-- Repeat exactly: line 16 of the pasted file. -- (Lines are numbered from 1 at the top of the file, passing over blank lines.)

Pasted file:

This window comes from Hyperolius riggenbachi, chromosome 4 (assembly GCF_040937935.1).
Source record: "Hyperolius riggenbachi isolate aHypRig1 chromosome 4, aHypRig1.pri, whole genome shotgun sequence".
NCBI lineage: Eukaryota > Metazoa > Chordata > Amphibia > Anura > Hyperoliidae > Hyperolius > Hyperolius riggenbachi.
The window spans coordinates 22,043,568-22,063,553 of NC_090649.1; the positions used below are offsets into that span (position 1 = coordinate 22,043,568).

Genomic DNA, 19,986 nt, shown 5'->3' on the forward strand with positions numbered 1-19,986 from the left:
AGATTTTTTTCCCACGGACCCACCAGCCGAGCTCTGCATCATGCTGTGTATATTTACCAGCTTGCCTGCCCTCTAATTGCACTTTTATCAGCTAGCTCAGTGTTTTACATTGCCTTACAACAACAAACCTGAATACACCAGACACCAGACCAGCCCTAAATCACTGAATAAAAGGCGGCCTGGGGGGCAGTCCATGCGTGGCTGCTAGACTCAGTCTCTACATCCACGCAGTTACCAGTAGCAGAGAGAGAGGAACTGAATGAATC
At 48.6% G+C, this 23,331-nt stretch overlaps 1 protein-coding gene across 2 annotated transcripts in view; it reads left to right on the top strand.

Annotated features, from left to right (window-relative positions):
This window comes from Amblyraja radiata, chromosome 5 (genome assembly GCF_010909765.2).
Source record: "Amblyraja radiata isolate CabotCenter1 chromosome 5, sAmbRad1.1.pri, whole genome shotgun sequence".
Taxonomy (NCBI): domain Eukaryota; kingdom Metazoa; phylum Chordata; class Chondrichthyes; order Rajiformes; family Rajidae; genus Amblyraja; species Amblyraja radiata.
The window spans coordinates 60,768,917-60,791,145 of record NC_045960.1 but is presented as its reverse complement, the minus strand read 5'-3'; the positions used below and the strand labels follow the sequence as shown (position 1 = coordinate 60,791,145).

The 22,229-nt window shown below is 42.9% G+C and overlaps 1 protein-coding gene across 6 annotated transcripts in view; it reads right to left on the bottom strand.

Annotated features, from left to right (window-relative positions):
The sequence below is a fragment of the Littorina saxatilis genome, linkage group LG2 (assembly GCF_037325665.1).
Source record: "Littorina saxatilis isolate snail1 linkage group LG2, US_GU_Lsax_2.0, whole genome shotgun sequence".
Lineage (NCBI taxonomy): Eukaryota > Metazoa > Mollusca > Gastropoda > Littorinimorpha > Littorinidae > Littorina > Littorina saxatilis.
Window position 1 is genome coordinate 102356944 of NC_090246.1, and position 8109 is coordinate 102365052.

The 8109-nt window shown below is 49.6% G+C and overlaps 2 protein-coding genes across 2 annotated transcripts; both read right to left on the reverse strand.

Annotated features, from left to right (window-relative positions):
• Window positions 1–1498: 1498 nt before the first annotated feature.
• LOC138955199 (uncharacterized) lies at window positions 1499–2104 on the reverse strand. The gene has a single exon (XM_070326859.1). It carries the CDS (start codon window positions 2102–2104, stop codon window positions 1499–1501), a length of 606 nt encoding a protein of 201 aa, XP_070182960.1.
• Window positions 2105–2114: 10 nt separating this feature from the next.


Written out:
Source record: "Littorina saxatilis isolate snail1 linkage group LG2, US_GU_Lsax_2.0, whole genome shotgun sequence".